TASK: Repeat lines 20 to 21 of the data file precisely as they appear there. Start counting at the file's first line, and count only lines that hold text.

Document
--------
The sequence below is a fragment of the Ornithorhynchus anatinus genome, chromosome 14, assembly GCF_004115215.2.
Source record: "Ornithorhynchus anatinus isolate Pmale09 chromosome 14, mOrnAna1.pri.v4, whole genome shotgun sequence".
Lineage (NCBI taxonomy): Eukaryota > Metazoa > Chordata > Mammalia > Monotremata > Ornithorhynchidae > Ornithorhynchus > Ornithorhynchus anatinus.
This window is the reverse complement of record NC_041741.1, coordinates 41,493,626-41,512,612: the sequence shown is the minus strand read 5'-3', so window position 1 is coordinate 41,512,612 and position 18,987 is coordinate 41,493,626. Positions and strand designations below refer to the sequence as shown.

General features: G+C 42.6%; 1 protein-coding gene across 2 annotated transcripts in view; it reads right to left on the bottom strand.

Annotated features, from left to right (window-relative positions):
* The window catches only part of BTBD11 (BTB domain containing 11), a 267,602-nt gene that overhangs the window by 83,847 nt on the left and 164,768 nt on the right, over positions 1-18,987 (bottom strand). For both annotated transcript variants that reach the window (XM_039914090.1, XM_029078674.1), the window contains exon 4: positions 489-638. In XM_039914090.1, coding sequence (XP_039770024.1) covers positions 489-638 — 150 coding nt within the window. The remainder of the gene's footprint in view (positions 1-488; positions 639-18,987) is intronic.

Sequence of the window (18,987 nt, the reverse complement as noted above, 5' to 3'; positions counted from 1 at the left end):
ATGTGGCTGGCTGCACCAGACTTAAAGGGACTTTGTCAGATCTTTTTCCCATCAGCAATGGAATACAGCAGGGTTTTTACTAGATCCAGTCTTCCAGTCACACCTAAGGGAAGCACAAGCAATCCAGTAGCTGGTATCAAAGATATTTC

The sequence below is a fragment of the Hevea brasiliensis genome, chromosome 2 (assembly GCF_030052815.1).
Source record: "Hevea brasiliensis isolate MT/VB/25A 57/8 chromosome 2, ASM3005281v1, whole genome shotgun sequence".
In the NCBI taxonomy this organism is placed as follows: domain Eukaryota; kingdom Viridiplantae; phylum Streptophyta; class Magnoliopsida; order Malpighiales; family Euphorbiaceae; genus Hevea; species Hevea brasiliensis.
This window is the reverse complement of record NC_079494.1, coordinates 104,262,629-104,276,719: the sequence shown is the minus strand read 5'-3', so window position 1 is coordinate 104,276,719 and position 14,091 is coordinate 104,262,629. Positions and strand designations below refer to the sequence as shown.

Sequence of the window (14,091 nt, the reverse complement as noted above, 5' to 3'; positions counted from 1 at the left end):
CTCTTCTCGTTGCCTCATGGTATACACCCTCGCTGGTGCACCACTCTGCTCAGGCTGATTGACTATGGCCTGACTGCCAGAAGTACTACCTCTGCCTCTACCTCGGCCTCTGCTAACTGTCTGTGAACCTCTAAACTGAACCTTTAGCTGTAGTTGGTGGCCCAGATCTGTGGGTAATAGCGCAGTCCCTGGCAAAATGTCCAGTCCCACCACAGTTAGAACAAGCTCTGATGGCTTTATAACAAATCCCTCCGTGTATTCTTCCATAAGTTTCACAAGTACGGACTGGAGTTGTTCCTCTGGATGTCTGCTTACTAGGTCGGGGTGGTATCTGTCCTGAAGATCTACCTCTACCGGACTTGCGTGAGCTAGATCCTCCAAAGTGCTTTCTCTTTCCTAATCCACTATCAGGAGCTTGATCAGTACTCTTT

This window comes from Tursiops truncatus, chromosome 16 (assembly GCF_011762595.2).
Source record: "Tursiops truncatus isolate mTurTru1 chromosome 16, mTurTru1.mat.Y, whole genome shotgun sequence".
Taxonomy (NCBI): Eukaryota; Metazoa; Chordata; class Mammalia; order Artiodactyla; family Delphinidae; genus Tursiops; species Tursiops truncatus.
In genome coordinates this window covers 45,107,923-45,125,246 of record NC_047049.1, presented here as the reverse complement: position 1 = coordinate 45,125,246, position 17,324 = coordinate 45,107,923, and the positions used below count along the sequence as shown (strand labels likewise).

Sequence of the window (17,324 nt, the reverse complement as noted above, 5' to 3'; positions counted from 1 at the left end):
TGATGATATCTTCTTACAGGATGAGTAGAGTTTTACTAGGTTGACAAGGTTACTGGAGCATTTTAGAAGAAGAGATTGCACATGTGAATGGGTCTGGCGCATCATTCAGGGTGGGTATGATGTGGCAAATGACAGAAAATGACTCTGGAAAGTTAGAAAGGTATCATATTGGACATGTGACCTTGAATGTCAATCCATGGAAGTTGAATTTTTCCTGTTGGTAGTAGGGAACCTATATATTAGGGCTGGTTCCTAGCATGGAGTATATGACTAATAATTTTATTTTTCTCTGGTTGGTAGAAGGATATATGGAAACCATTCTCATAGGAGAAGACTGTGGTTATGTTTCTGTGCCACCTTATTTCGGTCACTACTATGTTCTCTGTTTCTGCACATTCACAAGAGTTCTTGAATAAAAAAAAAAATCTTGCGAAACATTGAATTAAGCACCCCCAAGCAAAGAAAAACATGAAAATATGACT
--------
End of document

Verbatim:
Sequence of the window (17,324 nt, the reverse complement as noted above, 5' to 3'; positions counted from 1 at the left end):
TGATGATATCTTCTTACAGGATGAGTAGAGTTTTACTAGGTTGACAAGGTTACTGGAGCATTTTAGAAGAAGAGATTGCACATGTGAATGGGTCTGGCGCATCATTCAGGGTGGGTATGATGTGGCAAATGACAGAAAATGACTCTGGAAAGTTAGAAAGGTATCATATTGGACATGTGACCTTGAATGTCAATCCATGGAAGTTGAATTTTTCCTGTTGGTAGTAGGGAACCTATATATTAGGGCTGGTTCCTAGCATGGAGTATATGACTAATAATTTTATTTTTCTCTGGTTGGTAGAAGGATATATGGAAACCATTCTCATAGGAGAAGACTGTGGTTATGTTTCTGTGCCACCTTATTTCGGTCACTACTATGTTCTCTGTTTCTGCACATTCACAAGAGTTCTTGAATAAAAAAAAAAATCTTGCGAAACATTGAATTAAGCACCCCCAAGCAAAGAAAAACATGAAAATATGACT